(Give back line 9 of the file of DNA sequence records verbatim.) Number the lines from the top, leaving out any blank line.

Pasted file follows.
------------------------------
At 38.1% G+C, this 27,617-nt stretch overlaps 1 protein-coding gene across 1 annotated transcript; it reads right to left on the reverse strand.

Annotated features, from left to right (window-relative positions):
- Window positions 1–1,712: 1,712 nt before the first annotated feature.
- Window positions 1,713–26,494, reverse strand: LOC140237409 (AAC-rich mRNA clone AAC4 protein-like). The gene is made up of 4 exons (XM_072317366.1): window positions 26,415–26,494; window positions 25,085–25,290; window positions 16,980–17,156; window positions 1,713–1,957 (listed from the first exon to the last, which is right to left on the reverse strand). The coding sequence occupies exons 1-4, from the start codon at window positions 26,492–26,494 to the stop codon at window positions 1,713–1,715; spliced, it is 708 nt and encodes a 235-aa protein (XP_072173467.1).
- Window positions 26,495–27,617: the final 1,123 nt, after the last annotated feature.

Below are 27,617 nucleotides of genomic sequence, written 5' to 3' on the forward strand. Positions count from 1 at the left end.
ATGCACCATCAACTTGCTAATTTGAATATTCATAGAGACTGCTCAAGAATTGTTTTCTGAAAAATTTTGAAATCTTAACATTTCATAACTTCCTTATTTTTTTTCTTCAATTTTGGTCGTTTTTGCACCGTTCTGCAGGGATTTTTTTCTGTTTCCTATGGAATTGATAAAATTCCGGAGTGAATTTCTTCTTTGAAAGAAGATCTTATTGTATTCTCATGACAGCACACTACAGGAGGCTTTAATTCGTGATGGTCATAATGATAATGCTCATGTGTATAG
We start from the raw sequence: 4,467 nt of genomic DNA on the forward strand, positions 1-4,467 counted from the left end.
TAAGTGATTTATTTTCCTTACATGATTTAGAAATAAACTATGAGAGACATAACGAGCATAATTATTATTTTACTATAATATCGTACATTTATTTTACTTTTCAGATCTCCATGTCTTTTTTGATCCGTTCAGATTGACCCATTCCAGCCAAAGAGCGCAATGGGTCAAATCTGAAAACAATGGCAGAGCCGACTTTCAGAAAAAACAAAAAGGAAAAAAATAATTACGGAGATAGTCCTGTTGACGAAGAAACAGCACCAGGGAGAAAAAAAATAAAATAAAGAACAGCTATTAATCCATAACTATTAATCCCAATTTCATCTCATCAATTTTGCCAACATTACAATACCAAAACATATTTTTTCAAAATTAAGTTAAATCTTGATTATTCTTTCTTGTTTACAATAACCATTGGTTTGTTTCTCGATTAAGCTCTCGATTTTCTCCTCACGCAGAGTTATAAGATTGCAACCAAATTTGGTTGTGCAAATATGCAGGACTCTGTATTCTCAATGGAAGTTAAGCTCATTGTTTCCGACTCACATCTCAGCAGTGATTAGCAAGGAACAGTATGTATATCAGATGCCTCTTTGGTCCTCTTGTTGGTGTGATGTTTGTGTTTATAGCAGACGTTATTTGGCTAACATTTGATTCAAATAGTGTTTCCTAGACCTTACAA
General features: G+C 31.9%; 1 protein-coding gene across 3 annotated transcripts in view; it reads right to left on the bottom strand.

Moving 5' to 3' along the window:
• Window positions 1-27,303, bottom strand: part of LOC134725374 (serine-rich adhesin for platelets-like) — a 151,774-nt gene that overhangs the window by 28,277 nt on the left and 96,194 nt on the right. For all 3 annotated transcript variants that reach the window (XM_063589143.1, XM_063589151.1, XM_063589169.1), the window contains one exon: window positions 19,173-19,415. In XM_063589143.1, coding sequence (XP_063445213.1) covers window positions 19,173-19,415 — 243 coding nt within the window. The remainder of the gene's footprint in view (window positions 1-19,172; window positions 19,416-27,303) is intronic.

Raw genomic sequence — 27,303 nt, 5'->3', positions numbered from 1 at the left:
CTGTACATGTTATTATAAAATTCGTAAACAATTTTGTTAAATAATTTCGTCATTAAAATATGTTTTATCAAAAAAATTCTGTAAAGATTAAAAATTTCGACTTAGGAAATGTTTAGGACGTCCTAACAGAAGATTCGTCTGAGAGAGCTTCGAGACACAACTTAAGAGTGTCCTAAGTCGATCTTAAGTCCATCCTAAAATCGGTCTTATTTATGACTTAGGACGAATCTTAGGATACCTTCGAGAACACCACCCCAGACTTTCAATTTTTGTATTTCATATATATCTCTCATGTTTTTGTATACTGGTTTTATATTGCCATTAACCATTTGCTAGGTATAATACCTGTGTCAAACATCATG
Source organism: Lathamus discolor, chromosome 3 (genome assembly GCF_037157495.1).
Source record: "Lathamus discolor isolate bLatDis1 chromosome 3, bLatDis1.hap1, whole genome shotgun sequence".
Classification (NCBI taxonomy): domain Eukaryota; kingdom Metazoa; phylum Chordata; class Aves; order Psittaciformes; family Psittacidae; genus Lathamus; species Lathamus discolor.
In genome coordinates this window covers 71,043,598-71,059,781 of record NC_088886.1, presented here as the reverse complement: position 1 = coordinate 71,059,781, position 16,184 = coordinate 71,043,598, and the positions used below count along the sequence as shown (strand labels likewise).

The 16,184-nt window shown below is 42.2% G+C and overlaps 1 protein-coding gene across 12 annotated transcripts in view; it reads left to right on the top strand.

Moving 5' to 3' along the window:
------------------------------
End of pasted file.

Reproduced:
TAAGTGATTTATTTTCCTTACATGATTTAGAAATAAACTATGAGAGACATAACGAGCATAATTATTATTTTACTATAATATCGTACATTTATTTTACTTTTCAGATCTCCATGTCTTTTTTGATCCGTTCAGATTGACCCATTCCAGCCAAAGAGCGCAATGGGTCAAATCTGAAAACAATGGCAGAGCCGACTTTCAGAAAAAACAAAAAGGAAAAAAATAATTACGGAGATAGTCCTGTTGACGAAGAAACAGCACCAGGGAGAAAAAAAATAAAATAAAGAACAGCTATTAATCCATAACTATTAATCCCAATTTCATCTCATCAATTTTGCCAACATTACAATACCAAAACATATTTTTTCAAAATTAAGTTAAATCTTGATTATTCTTTCTTGTTTACAATAACCATTGGTTTGTTTCTCGATTAAGCTCTCGATTTTCTCCTCACGCAGAGTTATAAGATTGCAACCAAATTTGGTTGTGCAAATATGCAGGACTCTGTATTCTCAATGGAAGTTAAGCTCATTGTTTCCGACTCACATCTCAGCAGTGATTAGCAAGGAACAGTATGTATATCAGATGCCTCTTTGGTCCTCTTGTTGGTGTGATGTTTGTGTTTATAGCAGACGTTATTTGGCTAACATTTGATTCAAATAGTGTTTCCTAGACCTTACAA